This article presents the results of a hedonic property value analysis for multiple hydropower sites along the Kennebec River in Maine, including the former site of the Edwards Dam in Augusta, Maine. The effect of the removal of the Edwards Dam on the Kennebec River in Maine is examined through consumer's marginal willingness to pay to be close to or distant from the dam site. Data from both before and after the dam was removed are used to estimate changes in marginal prices. A similar data set is also used to look at the effects of the remaining upstream dams on property values.This article presents one of the first (to our knowledge) ex post analyses on the economic impact of dam removal on property values. As more privately owned dams in the United States come up for relicensing, evaluating the impacts with and without the dam will become increasingly important. This work can help inform those analyses.
This paper uses hedonic analysis to examine the impact of small dam removal on property values in south-central Wisconsin. Data on residential property sales wereobtained for three categories of sites: those where a small dam remains intact, thosewhere a small dam was removed, and those where a river or stream has been free flowing for at least 20 yr. The primary conclusions that emerge from the data arethat shoreline frontage along small impoundments confers no increase in residentialproperty value compared to frontage along free-flowing streams and that nonfrontage residential property located in the vicinity of a free-flowing stream is more valuablethan similar nonfrontage property in the vicinity of a small impoundment.
Theories of agency behavior are tested via the empirical application of hydropower project relicensing by the Federal Energy Regulatory Commission (FERC). In the relicensing of each project, fish and wildlife afencies make formal recommendations to FERC on fish and wildlife protection at the project. FERC then enters a two-stage deliberation process during which it accepts; amends then accepts; or rejects each recommendation. We apply a count data model to explain the number of recommendations made per project and a bivariate probit model to explain FERC's disposition of the recommendations. The analysis covers 933 fish and wildlife recommendations made for 72 projects relicensed during 1980-96. Independent variables for the benefits and costs of the recommendations cannot be constructed because of FERC's deficient generation of economic information.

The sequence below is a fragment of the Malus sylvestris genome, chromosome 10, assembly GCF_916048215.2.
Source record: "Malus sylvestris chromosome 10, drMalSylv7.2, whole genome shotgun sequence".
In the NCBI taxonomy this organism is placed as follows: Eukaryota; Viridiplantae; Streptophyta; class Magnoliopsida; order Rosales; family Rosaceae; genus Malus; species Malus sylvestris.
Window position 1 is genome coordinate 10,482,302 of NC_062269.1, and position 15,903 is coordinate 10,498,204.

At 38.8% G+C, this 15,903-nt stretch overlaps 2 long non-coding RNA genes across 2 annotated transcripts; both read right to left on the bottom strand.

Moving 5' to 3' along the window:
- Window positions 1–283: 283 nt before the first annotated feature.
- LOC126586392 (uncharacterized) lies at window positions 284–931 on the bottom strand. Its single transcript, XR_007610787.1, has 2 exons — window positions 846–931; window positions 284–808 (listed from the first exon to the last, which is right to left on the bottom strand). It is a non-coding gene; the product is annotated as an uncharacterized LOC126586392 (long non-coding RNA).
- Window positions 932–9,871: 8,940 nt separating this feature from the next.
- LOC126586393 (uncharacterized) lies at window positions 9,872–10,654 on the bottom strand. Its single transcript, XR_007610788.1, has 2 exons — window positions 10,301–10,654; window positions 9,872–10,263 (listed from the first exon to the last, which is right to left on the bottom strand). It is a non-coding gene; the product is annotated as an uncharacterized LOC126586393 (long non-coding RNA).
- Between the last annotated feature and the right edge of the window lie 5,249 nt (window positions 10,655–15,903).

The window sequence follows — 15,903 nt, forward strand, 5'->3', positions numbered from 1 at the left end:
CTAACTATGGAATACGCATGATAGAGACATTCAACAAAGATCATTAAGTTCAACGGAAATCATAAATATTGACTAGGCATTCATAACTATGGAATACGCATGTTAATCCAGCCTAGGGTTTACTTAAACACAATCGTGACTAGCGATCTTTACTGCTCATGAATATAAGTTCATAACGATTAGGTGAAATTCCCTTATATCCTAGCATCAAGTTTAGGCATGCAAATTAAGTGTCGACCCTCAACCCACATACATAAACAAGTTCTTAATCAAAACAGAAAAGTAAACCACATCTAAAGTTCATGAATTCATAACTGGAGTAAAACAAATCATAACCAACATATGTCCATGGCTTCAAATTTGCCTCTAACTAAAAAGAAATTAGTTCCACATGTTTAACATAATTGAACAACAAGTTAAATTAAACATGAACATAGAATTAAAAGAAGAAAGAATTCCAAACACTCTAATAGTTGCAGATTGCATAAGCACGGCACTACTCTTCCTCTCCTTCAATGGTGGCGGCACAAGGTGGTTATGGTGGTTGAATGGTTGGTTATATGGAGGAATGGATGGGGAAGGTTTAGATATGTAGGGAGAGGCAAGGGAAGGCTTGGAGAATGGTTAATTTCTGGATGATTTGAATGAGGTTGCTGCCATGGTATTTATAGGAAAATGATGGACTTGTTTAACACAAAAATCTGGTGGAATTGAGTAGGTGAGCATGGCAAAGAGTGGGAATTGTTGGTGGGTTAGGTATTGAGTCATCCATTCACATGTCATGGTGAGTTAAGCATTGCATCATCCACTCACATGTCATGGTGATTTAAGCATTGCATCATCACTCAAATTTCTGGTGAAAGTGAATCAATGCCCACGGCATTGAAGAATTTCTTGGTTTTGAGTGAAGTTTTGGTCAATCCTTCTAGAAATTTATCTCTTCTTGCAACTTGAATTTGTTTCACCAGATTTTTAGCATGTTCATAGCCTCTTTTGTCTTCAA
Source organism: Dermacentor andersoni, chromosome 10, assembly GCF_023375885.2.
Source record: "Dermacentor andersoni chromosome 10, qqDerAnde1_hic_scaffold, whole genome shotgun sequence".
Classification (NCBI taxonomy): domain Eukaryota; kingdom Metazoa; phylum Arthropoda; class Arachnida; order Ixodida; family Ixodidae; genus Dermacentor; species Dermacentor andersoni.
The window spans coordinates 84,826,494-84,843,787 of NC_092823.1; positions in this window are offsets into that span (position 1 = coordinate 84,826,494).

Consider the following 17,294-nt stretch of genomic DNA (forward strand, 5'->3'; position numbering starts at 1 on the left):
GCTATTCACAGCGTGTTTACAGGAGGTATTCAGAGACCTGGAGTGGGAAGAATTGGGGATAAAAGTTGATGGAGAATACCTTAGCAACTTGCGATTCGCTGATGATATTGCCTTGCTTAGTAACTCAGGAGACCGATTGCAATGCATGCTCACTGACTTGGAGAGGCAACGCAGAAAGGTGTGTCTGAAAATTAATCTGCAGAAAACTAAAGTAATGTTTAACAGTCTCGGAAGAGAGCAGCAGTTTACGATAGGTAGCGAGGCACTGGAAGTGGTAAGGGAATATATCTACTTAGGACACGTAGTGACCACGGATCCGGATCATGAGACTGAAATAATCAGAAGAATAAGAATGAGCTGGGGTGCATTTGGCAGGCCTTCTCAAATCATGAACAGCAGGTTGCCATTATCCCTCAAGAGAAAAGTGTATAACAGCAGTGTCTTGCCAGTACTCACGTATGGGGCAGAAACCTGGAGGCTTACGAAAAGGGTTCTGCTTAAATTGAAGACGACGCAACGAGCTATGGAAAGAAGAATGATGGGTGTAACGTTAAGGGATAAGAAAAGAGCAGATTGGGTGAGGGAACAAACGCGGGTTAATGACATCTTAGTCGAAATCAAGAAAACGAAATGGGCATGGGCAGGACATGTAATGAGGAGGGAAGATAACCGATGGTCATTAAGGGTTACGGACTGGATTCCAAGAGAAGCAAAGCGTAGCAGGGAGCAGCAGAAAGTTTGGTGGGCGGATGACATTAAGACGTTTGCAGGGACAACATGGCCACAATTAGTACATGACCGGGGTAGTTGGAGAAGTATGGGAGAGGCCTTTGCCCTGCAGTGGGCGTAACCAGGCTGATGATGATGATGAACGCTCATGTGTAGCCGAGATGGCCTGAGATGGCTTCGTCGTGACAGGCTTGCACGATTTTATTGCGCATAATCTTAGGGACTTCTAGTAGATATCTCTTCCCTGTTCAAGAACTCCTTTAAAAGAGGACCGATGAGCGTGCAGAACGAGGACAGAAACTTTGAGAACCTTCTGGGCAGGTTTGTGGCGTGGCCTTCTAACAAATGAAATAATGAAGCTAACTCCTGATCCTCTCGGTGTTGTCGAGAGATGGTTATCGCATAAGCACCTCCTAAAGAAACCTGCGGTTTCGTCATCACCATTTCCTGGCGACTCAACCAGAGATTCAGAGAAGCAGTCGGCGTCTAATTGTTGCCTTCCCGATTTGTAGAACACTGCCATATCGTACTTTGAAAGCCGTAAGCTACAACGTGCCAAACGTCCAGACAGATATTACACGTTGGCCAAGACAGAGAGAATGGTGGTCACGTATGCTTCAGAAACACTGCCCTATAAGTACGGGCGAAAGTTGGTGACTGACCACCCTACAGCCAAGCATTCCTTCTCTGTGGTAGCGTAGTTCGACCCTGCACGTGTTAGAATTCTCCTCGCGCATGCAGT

A background section thus details the more serious limitations of FERC's application of economic analysis. In explaining outcomes, a tension exists between the hierarchical control of Congress or the executive branch (the Progressive Reform model of agency behavior) and an agency's bureaucratic resistance to change (an evolutionary model of agency behavior). Key findings indicate that a new law (the Electric Consumers Protection Act of 1986) substantially altered FERC's fish and wildlife decisions, while a new administration (the Clinton administration, beginning 1993) exerted a mixed effect. Both events influenced the fish and wildlife agencies, as the number of recommendations made, per project, increased significantly at these junctures.
This report has been prepared at the request of EPA to provide an economic analysis of: 1) the costs to Tacoma of the mitigation measures I have been asked by EP to analyze (the "EPA straw man" mitigation measures), 2) how those costs would affect the total cost of Cushman Project generation and any required replacement generation, and 3) the consequences for TCL and its ratepayers of those costs. This report does not address either the environmental or economic benefits of the proposed mitigation measures, such as fishery and recreation benefits, which FERC will be obligated to consider in any Cushman licensing decision.
The proposed mitigation package would increase the cost of electricity produced at Cushman and reduce the amount of electricity generated at Cushman, without substantial rate increases and without jeopardizing Tacoma's competitive position in a deregulated market.